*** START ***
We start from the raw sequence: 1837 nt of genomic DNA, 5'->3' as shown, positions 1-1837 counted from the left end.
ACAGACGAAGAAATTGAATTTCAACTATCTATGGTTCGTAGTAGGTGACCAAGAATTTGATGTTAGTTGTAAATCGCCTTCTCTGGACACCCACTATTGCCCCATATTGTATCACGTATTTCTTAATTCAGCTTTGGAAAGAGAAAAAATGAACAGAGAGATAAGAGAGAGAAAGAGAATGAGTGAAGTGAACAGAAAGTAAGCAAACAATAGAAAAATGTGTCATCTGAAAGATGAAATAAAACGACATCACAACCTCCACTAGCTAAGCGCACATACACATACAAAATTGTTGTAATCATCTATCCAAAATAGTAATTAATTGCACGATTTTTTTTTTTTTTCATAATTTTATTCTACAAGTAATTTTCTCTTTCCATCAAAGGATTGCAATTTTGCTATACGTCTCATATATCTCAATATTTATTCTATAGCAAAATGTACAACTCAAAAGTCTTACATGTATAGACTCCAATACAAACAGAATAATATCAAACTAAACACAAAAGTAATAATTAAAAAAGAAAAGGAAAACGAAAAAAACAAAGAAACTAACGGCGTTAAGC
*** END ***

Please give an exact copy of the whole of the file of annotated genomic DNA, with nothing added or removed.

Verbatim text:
We start from the raw sequence: 1837 nt of genomic DNA, 5'->3' as shown, positions 1-1837 counted from the left end.
ACAGACGAAGAAATTGAATTTCAACTATCTATGGTTCGTAGTAGGTGACCAAGAATTTGATGTTAGTTGTAAATCGCCTTCTCTGGACACCCACTATTGCCCCATATTGTATCACGTATTTCTTAATTCAGCTTTGGAAAGAGAAAAAATGAACAGAGAGATAAGAGAGAGAAAGAGAATGAGTGAAGTGAACAGAAAGTAAGCAAACAATAGAAAAATGTGTCATCTGAAAGATGAAATAAAACGACATCACAACCTCCACTAGCTAAGCGCACATACACATACAAAATTGTTGTAATCATCTATCCAAAATAGTAATTAATTGCACGATTTTTTTTTTTTTTCATAATTTTATTCTACAAGTAATTTTCTCTTTCCATCAAAGGATTGCAATTTTGCTATACGTCTCATATATCTCAATATTTATTCTATAGCAAAATGTACAACTCAAAAGTCTTACATGTATAGACTCCAATACAAACAGAATAATATCAAACTAAACACAAAAGTAATAATTAAAAAAGAAAAGGAAAACGAAAAAAACAAAGAAACTAACGGCGTTAAGC